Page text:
The term micro flipping has been popping up recently, and many real estate investors are asking what it is all about. Simply stated, micro flipping refers to buying and selling homes quickly using technology and data without doing any rehab improvements. It’s effectively wholesaling online.
iBuyers are real estate companies that buy and sell properties through technology. Companies like Zillow and Opendoor are a few examples of companies that have applied technology to real estate transactions. Using technology and data, individual real estate investors can buy properties and flip them immediately, just as large iBuyers do.
How Micro Flipping Works
By analyzing data and using new tools, micro flippers are identifying opportunities to buy below market price and flip to another buyer quickly. Speed is essential to micro flipping. It is designed to happen in just days from the point when you purchase a home or contract and sell it to a buyer. Generally, these aren’t homes that require extensive work. Micro flippers are not doing repairs. The time is spent on data analysis to find the properties to purchase and lining up buyers to sell the property.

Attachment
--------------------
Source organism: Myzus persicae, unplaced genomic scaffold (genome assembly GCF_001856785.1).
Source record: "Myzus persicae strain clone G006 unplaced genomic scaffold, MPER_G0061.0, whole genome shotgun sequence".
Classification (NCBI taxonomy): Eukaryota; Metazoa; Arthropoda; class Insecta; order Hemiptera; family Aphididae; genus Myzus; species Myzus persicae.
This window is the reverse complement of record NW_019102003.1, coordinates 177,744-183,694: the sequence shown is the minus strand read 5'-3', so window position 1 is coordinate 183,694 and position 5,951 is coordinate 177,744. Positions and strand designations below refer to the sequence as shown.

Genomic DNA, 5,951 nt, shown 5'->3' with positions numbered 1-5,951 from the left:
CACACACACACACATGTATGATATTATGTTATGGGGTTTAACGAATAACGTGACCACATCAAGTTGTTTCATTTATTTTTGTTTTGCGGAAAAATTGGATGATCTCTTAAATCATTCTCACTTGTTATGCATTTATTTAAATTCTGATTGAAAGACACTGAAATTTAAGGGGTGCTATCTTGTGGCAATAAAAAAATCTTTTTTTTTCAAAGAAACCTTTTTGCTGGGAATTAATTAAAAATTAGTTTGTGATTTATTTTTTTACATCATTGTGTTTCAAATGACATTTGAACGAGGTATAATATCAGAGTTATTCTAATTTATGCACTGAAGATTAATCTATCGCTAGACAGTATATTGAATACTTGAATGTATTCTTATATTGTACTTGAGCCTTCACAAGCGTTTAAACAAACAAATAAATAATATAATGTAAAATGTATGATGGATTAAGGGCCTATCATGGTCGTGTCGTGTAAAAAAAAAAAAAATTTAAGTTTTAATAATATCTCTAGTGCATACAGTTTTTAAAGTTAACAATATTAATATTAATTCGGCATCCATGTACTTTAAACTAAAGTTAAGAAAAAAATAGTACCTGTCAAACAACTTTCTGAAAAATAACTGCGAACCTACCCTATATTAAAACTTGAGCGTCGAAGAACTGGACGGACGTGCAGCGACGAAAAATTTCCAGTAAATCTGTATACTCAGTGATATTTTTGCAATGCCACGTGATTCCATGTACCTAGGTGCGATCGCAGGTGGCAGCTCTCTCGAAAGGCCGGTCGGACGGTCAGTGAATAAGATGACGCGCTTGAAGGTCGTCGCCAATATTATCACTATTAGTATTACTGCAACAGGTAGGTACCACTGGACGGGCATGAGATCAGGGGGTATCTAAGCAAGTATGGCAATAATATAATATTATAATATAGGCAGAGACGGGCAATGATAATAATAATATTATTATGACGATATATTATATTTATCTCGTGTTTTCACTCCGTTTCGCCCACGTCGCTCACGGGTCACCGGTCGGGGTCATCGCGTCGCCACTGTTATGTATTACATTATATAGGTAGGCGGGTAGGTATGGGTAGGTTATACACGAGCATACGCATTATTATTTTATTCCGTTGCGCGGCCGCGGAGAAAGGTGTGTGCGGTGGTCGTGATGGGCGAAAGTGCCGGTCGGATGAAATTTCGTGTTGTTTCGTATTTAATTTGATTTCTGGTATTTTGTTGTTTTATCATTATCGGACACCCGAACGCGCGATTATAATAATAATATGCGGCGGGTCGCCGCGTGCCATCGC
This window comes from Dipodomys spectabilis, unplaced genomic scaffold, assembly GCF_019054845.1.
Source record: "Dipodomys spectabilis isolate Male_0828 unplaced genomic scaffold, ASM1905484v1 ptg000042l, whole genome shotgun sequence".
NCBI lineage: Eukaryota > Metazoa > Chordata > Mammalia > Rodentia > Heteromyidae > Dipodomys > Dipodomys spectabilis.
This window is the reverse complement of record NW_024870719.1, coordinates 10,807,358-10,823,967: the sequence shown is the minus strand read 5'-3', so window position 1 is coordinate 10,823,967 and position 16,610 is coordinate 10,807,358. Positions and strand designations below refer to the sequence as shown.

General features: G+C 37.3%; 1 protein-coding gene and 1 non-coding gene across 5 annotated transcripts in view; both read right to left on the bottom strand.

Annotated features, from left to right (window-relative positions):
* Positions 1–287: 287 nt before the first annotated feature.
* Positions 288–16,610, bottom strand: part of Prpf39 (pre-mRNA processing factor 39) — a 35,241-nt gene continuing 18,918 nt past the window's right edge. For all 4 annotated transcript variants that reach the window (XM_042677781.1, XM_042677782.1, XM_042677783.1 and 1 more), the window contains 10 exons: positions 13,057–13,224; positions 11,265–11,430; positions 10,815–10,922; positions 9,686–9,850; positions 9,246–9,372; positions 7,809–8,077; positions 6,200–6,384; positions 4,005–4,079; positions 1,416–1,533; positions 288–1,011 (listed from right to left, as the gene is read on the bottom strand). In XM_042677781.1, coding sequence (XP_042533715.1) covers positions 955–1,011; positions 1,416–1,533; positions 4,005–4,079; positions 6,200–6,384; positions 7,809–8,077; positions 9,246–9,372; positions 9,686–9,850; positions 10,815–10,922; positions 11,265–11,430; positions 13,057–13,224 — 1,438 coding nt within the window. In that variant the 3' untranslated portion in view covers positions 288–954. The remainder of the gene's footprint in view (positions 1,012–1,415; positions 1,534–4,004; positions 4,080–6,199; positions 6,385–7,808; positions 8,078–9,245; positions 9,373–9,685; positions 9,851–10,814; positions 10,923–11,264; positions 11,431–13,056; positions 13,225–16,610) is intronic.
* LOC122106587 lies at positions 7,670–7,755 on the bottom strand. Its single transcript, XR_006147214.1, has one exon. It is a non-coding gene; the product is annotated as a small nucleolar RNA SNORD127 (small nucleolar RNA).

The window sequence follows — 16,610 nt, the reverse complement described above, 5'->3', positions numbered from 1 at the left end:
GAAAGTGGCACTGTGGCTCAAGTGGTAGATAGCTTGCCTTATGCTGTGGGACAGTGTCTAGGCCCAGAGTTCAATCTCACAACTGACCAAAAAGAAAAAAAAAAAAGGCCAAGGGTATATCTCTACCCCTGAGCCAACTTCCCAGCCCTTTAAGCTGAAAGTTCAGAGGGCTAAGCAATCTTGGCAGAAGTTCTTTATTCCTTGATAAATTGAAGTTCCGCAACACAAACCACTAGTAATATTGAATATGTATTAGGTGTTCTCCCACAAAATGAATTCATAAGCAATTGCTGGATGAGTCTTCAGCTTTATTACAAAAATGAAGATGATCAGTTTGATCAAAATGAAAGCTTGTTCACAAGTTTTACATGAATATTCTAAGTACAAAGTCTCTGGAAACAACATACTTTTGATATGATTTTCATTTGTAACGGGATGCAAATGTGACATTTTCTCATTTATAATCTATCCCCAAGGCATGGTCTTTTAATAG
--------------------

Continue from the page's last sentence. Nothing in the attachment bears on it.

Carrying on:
The Difference Between Micro Flipping and Fix and Flip
Micro flipping is high volume, low margin real estate transactions. Micro flippers do not rehab houses. Fix and flippers purchase a property, add value by renovating, and then sell it on the market for a profit.
Data for Micro Flipping
What makes micro flipping possible is getting access to data on properties, data about the property owners, and data on buyers. This can be used to identify profitable investment and motivated sellers. Data is best when it is accurate and recently updated.
The large iBuyers have demonstrated that this flipping method can be profitable, and as technology and tools get better and more accessible to individual real estate investors, micro flipping will likely continue to grow in popularity among real estate investors of all sizes.